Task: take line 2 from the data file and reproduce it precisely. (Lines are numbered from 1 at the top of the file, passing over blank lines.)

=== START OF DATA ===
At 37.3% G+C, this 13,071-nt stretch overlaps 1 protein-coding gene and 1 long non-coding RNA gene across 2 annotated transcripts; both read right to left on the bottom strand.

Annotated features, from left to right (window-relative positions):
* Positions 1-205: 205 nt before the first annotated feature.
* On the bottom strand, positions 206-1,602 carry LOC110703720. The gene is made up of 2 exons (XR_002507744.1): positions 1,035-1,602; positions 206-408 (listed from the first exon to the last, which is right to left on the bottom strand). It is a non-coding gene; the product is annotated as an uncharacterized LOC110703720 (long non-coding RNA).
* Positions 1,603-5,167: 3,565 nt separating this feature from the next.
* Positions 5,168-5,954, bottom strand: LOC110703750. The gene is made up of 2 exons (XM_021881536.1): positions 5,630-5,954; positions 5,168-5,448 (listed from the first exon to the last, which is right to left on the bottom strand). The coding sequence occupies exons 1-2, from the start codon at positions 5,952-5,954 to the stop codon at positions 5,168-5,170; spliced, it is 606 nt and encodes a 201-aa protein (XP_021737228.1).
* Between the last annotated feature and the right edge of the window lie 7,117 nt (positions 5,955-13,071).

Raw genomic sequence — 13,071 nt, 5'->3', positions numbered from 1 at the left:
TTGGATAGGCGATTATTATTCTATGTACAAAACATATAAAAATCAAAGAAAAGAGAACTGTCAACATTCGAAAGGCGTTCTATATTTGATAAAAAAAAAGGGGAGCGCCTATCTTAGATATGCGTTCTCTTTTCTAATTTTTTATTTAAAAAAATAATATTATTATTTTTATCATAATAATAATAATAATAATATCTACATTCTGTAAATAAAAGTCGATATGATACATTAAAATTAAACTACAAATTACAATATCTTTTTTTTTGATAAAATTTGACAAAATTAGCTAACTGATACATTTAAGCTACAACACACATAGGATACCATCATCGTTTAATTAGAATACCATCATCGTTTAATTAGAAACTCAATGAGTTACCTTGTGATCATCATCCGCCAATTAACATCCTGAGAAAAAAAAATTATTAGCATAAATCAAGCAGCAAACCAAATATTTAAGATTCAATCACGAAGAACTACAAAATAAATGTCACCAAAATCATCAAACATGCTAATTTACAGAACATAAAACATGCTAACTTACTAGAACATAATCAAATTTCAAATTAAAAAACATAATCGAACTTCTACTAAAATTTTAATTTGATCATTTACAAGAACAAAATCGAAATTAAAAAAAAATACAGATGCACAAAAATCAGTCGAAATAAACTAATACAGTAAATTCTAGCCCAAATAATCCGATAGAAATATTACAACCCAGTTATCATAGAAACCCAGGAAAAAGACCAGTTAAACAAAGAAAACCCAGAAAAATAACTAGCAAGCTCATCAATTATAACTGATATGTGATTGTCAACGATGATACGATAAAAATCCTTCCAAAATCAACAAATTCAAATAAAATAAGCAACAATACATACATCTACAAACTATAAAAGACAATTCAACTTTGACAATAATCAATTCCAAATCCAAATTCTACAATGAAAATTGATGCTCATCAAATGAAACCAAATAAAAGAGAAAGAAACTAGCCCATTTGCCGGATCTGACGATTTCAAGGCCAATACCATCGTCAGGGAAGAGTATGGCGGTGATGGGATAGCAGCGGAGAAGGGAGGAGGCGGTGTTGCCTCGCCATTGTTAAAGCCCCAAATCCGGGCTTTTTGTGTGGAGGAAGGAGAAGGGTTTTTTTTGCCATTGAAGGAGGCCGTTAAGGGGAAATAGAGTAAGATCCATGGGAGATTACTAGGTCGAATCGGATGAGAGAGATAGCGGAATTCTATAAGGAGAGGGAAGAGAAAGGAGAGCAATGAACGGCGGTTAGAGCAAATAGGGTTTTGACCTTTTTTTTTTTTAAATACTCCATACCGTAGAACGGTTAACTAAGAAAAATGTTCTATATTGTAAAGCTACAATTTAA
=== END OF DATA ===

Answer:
Annotated features, from left to right (window-relative positions):